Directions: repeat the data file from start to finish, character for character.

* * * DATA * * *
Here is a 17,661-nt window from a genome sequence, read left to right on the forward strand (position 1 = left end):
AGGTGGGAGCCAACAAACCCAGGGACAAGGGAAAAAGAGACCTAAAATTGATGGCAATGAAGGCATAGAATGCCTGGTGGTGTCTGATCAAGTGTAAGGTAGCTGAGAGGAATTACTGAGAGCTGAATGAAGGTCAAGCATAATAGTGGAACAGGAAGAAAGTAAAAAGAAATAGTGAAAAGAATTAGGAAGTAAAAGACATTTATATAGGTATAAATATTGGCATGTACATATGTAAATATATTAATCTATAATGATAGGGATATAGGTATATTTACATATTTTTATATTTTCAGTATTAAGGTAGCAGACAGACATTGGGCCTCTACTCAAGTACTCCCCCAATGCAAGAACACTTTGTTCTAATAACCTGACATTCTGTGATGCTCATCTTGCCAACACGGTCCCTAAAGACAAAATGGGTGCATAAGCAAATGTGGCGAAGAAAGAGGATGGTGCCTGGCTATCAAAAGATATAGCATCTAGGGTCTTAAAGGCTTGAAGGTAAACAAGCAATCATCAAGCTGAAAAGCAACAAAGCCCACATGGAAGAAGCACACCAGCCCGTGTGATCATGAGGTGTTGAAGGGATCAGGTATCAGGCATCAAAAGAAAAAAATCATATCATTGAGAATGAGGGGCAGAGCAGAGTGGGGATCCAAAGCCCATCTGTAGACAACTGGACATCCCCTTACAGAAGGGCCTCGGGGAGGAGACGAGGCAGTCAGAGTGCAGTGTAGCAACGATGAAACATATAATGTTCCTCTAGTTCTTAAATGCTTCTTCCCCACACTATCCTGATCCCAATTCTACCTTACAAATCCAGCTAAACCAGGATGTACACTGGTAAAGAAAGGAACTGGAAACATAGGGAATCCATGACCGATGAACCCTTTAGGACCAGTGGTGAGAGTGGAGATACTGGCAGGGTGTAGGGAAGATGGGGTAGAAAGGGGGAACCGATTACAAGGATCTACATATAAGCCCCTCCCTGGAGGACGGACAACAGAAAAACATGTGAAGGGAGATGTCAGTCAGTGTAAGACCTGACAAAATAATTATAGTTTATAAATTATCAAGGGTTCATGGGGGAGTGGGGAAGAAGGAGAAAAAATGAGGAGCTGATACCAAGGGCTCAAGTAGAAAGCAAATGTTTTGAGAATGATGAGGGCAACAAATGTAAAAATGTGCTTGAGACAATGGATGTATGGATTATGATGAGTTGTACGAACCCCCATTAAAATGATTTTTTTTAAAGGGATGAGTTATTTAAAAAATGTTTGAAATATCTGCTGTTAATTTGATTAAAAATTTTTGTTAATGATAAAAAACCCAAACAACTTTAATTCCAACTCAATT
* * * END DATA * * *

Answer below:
Here is a 17,661-nt window from a genome sequence, read left to right on the forward strand (position 1 = left end):
AGGTGGGAGCCAACAAACCCAGGGACAAGGGAAAAAGAGACCTAAAATTGATGGCAATGAAGGCATAGAATGCCTGGTGGTGTCTGATCAAGTGTAAGGTAGCTGAGAGGAATTACTGAGAGCTGAATGAAGGTCAAGCATAATAGTGGAACAGGAAGAAAGTAAAAAGAAATAGTGAAAAGAATTAGGAAGTAAAAGACATTTATATAGGTATAAATATTGGCATGTACATATGTAAATATATTAATCTATAATGATAGGGATATAGGTATATTTACATATTTTTATATTTTCAGTATTAAGGTAGCAGACAGACATTGGGCCTCTACTCAAGTACTCCCCCAATGCAAGAACACTTTGTTCTAATAACCTGACATTCTGTGATGCTCATCTTGCCAACACGGTCCCTAAAGACAAAATGGGTGCATAAGCAAATGTGGCGAAGAAAGAGGATGGTGCCTGGCTATCAAAAGATATAGCATCTAGGGTCTTAAAGGCTTGAAGGTAAACAAGCAATCATCAAGCTGAAAAGCAACAAAGCCCACATGGAAGAAGCACACCAGCCCGTGTGATCATGAGGTGTTGAAGGGATCAGGTATCAGGCATCAAAAGAAAAAAATCATATCATTGAGAATGAGGGGCAGAGCAGAGTGGGGATCCAAAGCCCATCTGTAGACAACTGGACATCCCCTTACAGAAGGGCCTCGGGGAGGAGACGAGGCAGTCAGAGTGCAGTGTAGCAACGATGAAACATATAATGTTCCTCTAGTTCTTAAATGCTTCTTCCCCACACTATCCTGATCCCAATTCTACCTTACAAATCCAGCTAAACCAGGATGTACACTGGTAAAGAAAGGAACTGGAAACATAGGGAATCCATGACCGATGAACCCTTTAGGACCAGTGGTGAGAGTGGAGATACTGGCAGGGTGTAGGGAAGATGGGGTAGAAAGGGGGAACCGATTACAAGGATCTACATATAAGCCCCTCCCTGGAGGACGGACAACAGAAAAACATGTGAAGGGAGATGTCAGTCAGTGTAAGACCTGACAAAATAATTATAGTTTATAAATTATCAAGGGTTCATGGGGGAGTGGGGAAGAAGGAGAAAAAATGAGGAGCTGATACCAAGGGCTCAAGTAGAAAGCAAATGTTTTGAGAATGATGAGGGCAACAAATGTAAAAATGTGCTTGAGACAATGGATGTATGGATTATGATGAGTTGTACGAACCCCCATTAAAATGATTTTTTTTAAAGGGATGAGTTATTTAAAAAATGTTTGAAATATCTGCTGTTAATTTGATTAAAAATTTTTGTTAATGATAAAAAACCCAAACAACTTTAATTCCAACTCAATT